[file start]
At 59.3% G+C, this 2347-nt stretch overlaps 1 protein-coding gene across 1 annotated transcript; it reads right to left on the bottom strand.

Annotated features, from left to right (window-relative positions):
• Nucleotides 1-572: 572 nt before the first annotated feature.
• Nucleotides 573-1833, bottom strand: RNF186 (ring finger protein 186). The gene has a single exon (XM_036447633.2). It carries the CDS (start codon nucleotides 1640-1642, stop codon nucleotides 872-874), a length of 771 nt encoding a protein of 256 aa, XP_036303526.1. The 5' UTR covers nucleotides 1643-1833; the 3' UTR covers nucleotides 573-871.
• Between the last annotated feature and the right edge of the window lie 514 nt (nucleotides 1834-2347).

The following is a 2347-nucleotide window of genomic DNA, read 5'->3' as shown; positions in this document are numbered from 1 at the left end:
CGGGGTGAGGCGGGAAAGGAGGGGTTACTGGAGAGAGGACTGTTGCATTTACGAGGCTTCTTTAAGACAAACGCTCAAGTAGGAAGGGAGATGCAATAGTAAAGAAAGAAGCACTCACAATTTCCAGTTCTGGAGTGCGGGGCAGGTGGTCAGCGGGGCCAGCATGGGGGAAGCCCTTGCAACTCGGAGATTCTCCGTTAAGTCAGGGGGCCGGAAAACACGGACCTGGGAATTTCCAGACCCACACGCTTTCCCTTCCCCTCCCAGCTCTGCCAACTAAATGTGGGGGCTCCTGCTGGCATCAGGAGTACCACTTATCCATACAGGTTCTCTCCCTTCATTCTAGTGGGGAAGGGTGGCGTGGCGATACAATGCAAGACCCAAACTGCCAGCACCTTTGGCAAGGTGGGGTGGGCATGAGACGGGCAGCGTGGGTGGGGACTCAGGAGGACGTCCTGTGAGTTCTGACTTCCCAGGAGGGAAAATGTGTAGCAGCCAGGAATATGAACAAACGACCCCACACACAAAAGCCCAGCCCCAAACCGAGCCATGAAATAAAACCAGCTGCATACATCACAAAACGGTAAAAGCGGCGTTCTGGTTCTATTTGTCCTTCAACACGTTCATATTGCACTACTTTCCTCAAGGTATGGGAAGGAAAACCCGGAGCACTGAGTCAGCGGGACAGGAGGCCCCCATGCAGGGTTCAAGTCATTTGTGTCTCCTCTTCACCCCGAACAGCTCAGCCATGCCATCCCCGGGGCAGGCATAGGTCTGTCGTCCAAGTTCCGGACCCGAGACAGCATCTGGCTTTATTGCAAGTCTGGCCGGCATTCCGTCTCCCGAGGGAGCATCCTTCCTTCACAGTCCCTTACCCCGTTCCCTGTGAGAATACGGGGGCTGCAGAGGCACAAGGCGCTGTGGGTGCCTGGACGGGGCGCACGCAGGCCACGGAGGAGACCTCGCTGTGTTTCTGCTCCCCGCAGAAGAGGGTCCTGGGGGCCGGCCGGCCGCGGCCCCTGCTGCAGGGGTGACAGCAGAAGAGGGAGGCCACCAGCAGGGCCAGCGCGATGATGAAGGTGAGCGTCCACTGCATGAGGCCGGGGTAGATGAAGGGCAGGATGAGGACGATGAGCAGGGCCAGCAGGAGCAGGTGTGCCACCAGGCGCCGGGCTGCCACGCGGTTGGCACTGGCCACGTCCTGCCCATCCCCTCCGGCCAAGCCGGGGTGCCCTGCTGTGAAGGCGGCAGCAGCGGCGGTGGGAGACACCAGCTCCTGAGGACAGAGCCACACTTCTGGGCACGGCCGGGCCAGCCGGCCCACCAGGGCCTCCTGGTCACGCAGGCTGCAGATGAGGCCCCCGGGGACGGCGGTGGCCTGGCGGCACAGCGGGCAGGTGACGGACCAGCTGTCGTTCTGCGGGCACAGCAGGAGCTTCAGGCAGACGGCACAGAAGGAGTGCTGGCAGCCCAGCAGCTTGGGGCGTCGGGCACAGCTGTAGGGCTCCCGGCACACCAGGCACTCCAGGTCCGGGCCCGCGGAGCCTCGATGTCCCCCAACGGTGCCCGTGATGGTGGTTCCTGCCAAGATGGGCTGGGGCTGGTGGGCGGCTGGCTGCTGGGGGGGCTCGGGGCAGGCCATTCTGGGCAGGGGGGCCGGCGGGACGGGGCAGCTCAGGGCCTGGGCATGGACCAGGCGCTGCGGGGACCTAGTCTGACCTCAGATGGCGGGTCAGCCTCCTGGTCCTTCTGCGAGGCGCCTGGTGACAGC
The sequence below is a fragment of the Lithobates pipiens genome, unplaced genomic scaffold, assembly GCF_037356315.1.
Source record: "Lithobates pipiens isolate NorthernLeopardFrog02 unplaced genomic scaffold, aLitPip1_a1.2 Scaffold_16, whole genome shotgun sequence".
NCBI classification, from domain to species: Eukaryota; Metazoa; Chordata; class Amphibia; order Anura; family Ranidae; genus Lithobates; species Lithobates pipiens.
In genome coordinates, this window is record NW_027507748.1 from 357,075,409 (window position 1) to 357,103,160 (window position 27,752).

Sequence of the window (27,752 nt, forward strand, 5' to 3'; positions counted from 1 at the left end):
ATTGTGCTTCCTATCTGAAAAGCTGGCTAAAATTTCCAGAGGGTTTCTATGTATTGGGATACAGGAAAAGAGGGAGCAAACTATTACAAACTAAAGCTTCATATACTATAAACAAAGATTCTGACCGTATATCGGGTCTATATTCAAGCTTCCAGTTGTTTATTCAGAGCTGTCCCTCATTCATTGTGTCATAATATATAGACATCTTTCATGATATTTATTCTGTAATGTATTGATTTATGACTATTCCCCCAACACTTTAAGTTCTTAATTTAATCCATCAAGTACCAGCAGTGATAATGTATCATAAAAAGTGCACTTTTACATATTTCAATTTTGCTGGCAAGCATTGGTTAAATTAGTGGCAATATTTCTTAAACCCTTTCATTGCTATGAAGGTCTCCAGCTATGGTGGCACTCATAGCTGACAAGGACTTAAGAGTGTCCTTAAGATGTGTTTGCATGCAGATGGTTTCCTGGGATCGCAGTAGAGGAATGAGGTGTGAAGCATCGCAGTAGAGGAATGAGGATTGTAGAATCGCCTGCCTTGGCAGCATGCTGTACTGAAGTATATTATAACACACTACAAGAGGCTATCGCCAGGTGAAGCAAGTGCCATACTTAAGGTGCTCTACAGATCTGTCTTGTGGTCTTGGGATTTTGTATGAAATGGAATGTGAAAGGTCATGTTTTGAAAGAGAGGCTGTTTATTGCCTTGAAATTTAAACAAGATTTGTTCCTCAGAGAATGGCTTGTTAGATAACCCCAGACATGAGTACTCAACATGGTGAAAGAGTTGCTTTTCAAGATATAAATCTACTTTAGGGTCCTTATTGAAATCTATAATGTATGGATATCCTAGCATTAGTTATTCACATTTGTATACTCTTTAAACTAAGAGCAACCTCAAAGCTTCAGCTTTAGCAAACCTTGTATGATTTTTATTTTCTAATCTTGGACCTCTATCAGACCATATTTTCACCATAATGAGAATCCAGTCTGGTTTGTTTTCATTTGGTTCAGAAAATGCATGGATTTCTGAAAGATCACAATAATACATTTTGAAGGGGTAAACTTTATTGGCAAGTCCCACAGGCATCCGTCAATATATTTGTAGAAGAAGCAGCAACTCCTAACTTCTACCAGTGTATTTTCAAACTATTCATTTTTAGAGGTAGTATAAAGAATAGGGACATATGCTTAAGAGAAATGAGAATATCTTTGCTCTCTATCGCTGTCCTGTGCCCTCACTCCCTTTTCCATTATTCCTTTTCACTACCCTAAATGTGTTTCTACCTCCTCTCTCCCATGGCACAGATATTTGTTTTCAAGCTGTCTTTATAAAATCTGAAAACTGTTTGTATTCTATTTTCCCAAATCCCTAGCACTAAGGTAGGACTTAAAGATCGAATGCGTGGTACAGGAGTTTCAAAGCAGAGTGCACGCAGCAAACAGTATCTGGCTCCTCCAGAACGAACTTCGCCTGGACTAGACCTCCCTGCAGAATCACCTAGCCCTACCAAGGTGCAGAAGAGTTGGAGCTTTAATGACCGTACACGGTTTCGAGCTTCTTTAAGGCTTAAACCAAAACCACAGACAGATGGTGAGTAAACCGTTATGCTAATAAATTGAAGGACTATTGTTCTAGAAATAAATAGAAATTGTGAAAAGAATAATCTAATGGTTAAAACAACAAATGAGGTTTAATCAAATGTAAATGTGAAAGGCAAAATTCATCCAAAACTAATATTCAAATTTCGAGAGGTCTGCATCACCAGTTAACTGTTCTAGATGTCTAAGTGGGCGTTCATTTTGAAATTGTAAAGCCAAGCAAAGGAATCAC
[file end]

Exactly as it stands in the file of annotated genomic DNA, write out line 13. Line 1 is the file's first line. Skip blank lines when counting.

ATTGTGCTTCCTATCTGAAAAGCTGGCTAAAATTTCCAGAGGGTTTCTATGTATTGGGATACAGGAAAAGAGGGAGCAAACTATTACAAACTAAAGCTTCATATACTATAAACAAAGATTCTGACCGTATATCGGGTCTATATTCAAGCTTCCAGTTGTTTATTCAGAGCTGTCCCTCATTCATTGTGTCATAATATATAGACATCTTTCATGATATTTATTCTGTAATGTATTGATTTATGACTATTCCCCCAACACTTTAAGTTCTTAATTTAATCCATCAAGTACCAGCAGTGATAATGTATCATAAAAAGTGCACTTTTACATATTTCAATTTTGCTGGCAAGCATTGGTTAAATTAGTGGCAATATTTCTTAAACCCTTTCATTGCTATGAAGGTCTCCAGCTATGGTGGCACTCATAGCTGACAAGGACTTAAGAGTGTCCTTAAGATGTGTTTGCATGCAGATGGTTTCCTGGGATCGCAGTAGAGGAATGAGGTGTGAAGCATCGCAGTAGAGGAATGAGGATTGTAGAATCGCCTGCCTTGGCAGCATGCTGTACTGAAGTATATTATAACACACTACAAGAGGCTATCGCCAGGTGAAGCAAGTGCCATACTTAAGGTGCTCTACAGATCTGTCTTGTGGTCTTGGGATTTTGTATGAAATGGAATGTGAAAGGTCATGTTTTGAAAGAGAGGCTGTTTATTGCCTTGAAATTTAAACAAGATTTGTTCCTCAGAGAATGGCTTGTTAGATAACCCCAGACATGAGTACTCAACATGGTGAAAGAGTTGCTTTTCAAGATATAAATCTACTTTAGGGTCCTTATTGAAATCTATAATGTATGGATATCCTAGCATTAGTTATTCACATTTGTATACTCTTTAAACTAAGAGCAACCTCAAAGCTTCAGCTTTAGCAAACCTTGTATGATTTTTATTTTCTAATCTTGGACCTCTATCAGACCATATTTTCACCATAATGAGAATCCAGTCTGGTTTGTTTTCATTTGGTTCAGAAAATGCATGGATTTCTGAAAGATCACAATAATACATTTTGAAGGGGTAAACTTTATTGGCAAGTCCCACAGGCATCCGTCAATATATTTGTAGAAGAAGCAGCAACTCCTAACTTCTACCAGTGTATTTTCAAACTATTCATTTTTAGAGGTAGTATAAAGAATAGGGACATATGCTTAAGAGAAATGAGAATATCTTTGCTCTCTATCGCTGTCCTGTGCCCTCACTCCCTTTTCCATTATTCCTTTTCACTACCCTAAATGTGTTTCTACCTCCTCTCTCCCATGGCACAGATATTTGTTTTCAAGCTGTCTTTATAAAATCTGAAAACTGTTTGTATTCTATTTTCCCAAATCCCTAGCACTAAGGTAGGACTTAAAGATCGAATGCGTGGTACAGGAGTTTCAAAGCAGAGTGCACGCAGCAAACAGTATCTGGCTCCTCCAGAACGAACTTCGCCTGGACTAGACCTCCCTGCAGAATCACCTAGCCCTACCAAGGTGCAGAAGAGTTGGAGCTTTAATGACCGTACACGGTTTCGAGCTTCTTTAAGGCTTAAACCAAAACCACAGACAGATGGTGAGTAAACCGTTATGCTAATAAATTGAAGGACTATTGTTCTAGAAATAAATAGAAATTGTGAAAAGAATAATCTAATGGTTAAAACAACAAATGAGGTTTAATCAAATGTAAATGTGAAAGGCAAAATTCATCCAAAACTAATATTCAAATTTCGAGAGGTCTGCATCACCAGTTAACTGTTCTAGATGTCTAAGTGGGCGTTCATTTTGAAATTGTAAAGCCAAGCAAAGGAATCAC